Is the ocean the next frontier for mining?

Nauru is a step ahead of Australia in its exploration of the sea for minerals and precious metals.

Tied to us by a turbulent history, Nauru is often a good place to look for a lesson on Australia.

Last century we spread the island across our farms in the form of superphosphate until Nauru’s mineral wealth was exhausted.

We saw its mismanaged fortune disappear, and made its people AFL tragics. Now our concern with them is whether to recycle a dubious money-maker in the shape of a detention centre.

Mainly, it would seem, Nauruans gets things done to them. What a change then that Nauru has suddenly vaulted into a futuristic new industry ahead of Australia.

Little noticed in Canberra, large sections of the global oceans are being divided up for minerals exploration. Big transnational companies and economic powers nations are involved.

Lest you think this is something for, say, next century, consider this. One company, Nautilus Minerals, is most of the way to raising $100 million to become the world’s first deep sea miner of copper and gold at its Solwara project in Papua New Guinea in 2013.

Nautilus is no one’s pipe dream. Shareholders include the giant diversified miner, Anglo American, and Gazmetall, a subsidiary of a big Russian iron ore producer. New on the register is a wealthy Omani mining company.

Nautilus reached an agreement with PNG to begin this work, and much potential seafloor mining territory lies within such national marine jurisdictions – either 200 nautical mile exclusive economic zones, or the continental shelves extending beyond the EEZ’s.

But outside these limits the high seas are regarded as the common heritage of mankind, and control is the job of the UN’s International Seabed Authority (ISA). It governs the release of big exploration blocks, for which demand is surprisingly strong.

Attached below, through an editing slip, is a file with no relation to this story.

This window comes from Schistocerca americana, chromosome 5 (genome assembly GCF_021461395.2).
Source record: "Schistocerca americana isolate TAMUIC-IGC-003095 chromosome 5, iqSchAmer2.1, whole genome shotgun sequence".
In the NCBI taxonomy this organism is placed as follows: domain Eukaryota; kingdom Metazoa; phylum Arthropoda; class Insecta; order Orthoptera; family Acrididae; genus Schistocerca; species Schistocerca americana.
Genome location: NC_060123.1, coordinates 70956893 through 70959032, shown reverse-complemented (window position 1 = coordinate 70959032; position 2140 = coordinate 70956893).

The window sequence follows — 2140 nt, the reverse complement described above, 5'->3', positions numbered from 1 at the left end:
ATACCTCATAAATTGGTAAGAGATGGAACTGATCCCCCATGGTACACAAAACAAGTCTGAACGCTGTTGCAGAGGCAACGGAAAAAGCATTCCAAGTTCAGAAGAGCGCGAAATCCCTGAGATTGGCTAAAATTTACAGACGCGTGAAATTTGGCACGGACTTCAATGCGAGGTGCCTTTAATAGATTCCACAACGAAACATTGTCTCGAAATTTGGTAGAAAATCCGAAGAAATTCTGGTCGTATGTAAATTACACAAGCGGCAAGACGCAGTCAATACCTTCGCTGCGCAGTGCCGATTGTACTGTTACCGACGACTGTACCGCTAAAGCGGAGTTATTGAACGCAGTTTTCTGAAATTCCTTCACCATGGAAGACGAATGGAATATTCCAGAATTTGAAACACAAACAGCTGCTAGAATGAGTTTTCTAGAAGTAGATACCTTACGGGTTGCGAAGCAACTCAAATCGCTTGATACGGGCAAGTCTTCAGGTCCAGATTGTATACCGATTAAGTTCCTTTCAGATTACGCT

For example, China last month won the right to explore for mineral-rich polymetallic sulphides in a 10,000 square kilometre block of the south-west Indian Ocean ridge. Russia likewise is pegging out an exploratory claim in the mid-Atlantic.

The ISA regulates this, allocating large swathes of specially reserved high seas areas on long leases to national agencies, often acting for commercial interests.

Which is where Nauru comes in.

At the ISA’s last meeting, Nauru Ocean Resources, a government-owned company, successfully applied for a 74,830-kilometre block of Pacific high seas in a 15-year contract for prospecting and exploration.

It was the second attempt at completing the deal. Success was ensured when the ISA was satisfied all profits would go to Nauruan educational and environmental foundations.

So where does Australia stand on this new frontier?

We claim to control 13.6 million square kilometres of ocean, among the largest national marine territories on the planet. Clearly we are also one of the great miners.

The Department of Resources, Energy and Tourism said Australia would “continue to follow with interest” international developments in commercial deep sea mining, including involvement in the ISA.

But there are no offshore minerals exploration titles in Australia, a departmental spokeswoman said.

Greenpeace International has turned its mind to the question, concerned it will mean the effective “strip-mining” of vulnerable ecosystems that we know next to nothing about.

Yet the Minerals Council of Australia had nothing to say. “None of our members are involved in this activity,” a spokesman said.

Indeed, why bother, when we’ve got so much of the stuff on the land?

Ask the Nauruans.

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